"Just a little bit further," Nathan responded. "I found this spot when I was out on my rounds one day. You know, Fletcher's cabin isn't too far from here."
Part of Nathan's job involved patrolling even the more remote and secluded areas of Hope Valley. Many families had cabins deep into the backwoods, so Nathan was sure to come but at least once every month to check and see if the people needed any food, medicine, or general supplies like thread, rope, or sometimes lumber for repairs on their cabins.
After passing through the thick woodlands, Nathan, Elizabeth, Allie, and Jack came to the clearing where a pool of standing water lay beneath the warm rays of the sun. Water Lillies floated on the shimmering surface, reeds and grasses stood tall along the water's edge.
"Here we are."
Nathan set Jack down on the ground and held his hand as they walked closer to the pond.
Allie found a fallen log nearby to sit on while she began to bait her hook. She reached down into the can and pulled out a long, slimy worm. She then took the barbed end of the hook and pushed the worm through several times, just below the hook's knot.
Then walking to the muddy bank, Allie flicked her pole in backward motion before casting it forward into the water. "Are you coming, Mrs. Thornton?" Allie asked Elizabeth who was standing up top.
"I can do this," Elizabeth said to herself with a deep breath. "I'm a mother for goodness's sake, I can do anything. Coming, Allie!" Elizabeth called out.
Elizabeth walked carefully down to Allie and picked up a spare fishing pole from off the ground. "So, how do I get the worm," Elizabeth asked as she glared repulsively into the can, "to stay on the hook?"
"I'll show you," Allie reeled in her pole then walked over to Elizabeth, "where is your worm?"
"Still in the can."
Without hesitation, Allie picked up the largest worm that Elizabeth had ever laid eyes on. "Here," Allie said while holding out the slithering annelid toward Elizabeth.
Elizabeth reluctantly took the wiggling worm from Allie's grasp. "This isn't so bad." Elizabeth realized.
"You just take the worm head, which is the darker end, and slip the barbed end of your hook through. Since this a longer worm, you can do it a few so it's more secure."
"Now, all you have to do is cast it into the water and wait for a fish to bite."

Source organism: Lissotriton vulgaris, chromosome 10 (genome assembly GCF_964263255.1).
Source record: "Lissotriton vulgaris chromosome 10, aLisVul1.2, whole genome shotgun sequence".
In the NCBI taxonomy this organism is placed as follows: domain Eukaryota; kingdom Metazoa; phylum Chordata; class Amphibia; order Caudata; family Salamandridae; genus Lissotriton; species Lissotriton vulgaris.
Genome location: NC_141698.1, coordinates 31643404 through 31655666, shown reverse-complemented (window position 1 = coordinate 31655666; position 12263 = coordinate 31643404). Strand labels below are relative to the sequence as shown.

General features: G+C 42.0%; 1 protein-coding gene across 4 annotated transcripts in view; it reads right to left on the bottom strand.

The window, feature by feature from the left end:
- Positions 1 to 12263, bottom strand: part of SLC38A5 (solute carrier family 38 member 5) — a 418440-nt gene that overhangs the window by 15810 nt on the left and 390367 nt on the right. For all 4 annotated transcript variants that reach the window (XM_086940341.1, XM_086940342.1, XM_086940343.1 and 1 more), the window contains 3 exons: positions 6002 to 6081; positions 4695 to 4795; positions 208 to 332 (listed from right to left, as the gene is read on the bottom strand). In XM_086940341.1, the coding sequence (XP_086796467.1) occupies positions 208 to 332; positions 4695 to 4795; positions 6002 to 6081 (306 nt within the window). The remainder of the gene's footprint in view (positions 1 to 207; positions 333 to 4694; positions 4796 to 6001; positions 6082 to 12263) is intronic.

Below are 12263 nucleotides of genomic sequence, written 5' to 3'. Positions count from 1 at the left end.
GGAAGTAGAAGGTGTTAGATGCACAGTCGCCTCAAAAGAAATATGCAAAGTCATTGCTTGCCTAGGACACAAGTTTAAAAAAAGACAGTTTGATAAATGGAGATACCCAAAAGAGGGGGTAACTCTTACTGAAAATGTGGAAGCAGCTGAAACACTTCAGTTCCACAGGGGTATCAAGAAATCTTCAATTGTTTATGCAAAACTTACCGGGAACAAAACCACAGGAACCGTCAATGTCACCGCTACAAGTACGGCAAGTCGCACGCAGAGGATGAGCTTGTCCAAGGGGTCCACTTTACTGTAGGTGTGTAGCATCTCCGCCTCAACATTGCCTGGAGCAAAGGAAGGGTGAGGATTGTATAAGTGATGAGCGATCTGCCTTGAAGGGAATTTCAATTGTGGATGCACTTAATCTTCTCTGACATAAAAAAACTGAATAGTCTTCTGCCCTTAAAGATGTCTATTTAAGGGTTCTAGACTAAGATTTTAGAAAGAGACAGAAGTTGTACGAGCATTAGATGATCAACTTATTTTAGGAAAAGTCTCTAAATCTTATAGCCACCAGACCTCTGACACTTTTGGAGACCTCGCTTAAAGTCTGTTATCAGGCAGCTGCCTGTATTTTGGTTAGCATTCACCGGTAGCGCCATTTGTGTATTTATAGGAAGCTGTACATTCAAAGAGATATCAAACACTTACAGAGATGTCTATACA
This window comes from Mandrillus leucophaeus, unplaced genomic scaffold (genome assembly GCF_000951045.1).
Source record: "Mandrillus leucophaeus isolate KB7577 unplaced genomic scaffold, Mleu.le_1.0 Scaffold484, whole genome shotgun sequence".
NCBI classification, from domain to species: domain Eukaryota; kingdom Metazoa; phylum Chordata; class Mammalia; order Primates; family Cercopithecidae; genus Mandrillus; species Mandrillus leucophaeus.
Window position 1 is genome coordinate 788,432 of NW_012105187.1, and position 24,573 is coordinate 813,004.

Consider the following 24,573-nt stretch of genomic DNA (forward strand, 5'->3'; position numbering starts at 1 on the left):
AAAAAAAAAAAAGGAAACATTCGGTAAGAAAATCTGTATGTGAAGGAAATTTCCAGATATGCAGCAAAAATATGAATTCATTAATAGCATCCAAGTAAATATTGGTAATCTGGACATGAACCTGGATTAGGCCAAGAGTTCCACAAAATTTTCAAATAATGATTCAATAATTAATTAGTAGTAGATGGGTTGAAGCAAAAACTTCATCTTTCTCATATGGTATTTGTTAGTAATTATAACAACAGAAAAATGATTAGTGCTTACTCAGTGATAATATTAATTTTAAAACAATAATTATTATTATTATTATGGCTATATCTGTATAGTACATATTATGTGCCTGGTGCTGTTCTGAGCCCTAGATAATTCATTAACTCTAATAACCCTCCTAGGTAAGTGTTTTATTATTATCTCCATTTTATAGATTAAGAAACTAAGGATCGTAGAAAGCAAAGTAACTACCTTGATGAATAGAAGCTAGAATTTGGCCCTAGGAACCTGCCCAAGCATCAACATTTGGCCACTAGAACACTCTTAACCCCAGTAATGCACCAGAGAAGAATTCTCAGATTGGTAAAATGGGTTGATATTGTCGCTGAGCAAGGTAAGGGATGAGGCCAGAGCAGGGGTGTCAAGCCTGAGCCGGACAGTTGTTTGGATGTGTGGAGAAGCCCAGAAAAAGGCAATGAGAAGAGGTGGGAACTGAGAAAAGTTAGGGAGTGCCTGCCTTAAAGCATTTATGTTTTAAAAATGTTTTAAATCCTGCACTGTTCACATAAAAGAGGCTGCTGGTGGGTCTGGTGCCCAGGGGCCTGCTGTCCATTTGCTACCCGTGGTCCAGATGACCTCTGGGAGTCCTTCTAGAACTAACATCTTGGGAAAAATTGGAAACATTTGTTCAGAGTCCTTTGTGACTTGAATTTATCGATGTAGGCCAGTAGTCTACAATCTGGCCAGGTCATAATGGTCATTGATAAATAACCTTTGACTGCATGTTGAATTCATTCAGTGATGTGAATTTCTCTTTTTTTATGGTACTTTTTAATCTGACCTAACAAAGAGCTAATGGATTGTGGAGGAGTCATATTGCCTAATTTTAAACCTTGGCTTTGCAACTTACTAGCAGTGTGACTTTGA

"You really like fishing," Elizabeth said as she glanced over at the young girl with a wide grin.
"I have for as long I can remember. Uncle Nathan used to go with my mom and me before she died."
"Not your dad?"
"No, he wasn't around much," Allie said lowering her head toward the muddied bank. "And then," Allie continued, "when my mom died he just up and left in the middle of the night. Didn't even say goodbye."
"Oh, Allie. I'm so sorry."
"It's fine. I hardly even knew him. My Uncle Nathan's been more of a Dad to me than my real father. I"m lucky to have him." Allie perked up.
Allie and Elizabeth both stood near the edge of the water, patiently waiting for a bite. As she waited, Elizabeth glanced over at Nathan, who was crouched down with Jack.
"Then," Elizabeth overheard Nathan say to Jack, "you take the worm…"
"Worm?" Elizabeth heard little Jack say in reply.
"That right, Jack, a worm." Nathan smiled with the joy and pride of a father.
Nathan came around Jack and guided the young boy's arm as they cast the baited line into the water, causing a small ripple. "Now, Nathan said to the young boy, we wait. You see Jack, fishing is not just about catching the big fish. It's also about learning how to be patient, enjoy the great outdoors. It's about sitting still in the serenity of nat…"
"I got one!" Elizabeth squealed loudly.
"Keep your rod up, Mrs. Thornton!" Allie cheered.
"Nathan, Elizabeth panicked, what do I do? I've never fished before. What do I do?"
"Allie, could you come to keep an eye on Jack?"
Allie walked over to Jack, who was contently holding his line in the water, as Nathan stepped over beside Elizabeth. "Just relax, let the drag and rod do the work." He calmly instructed.
"I don't reel it in yet?" Elizabeth said while fighting against the feisty trout.
"Not yet, he's still fighting it. If you crank him right away, you risk breaking the hook. This way, you're tiring the fish out so he'll be easier to reel in."
"So when do I reel him in?" Elizabeth said to Nathan who was standing close behind her, his arms wrapped around her, his hands strongly upon her's.
"Now!" Lift the tip of the pole upward, then reel him in as you lower it back down. I'll go grab the net."
Nathan promptly fetched the net, and when Elizabeth had reeled it to the shallow water, Nathan dipped the net into the water and scooped up the tiresome and sizable rainbow trout.
"Look at him!" Allie exclaimed, her eyes wide as saucers. "I've never seen one so huge!"
"Look at what you mother caught, Jack."
Nathan brought the fish closer toward little Jack, who then stretched out his hand to touch it.
"What does it feel like, is it slimly?" Elizabeth asked her son.
"Want to hold it?" Nathan asked Elizabeth.
"No thanks." She answered rather quickly. "I'll hold him after he is filled and ready for the frying pan."
"Is that an invitation to dinner?" Nathan said playfully, his crooked smile emerging.
"Only if you catch more fish!" She flirted back.
"Well, I'm not one to shy away from the competition so,...you're on."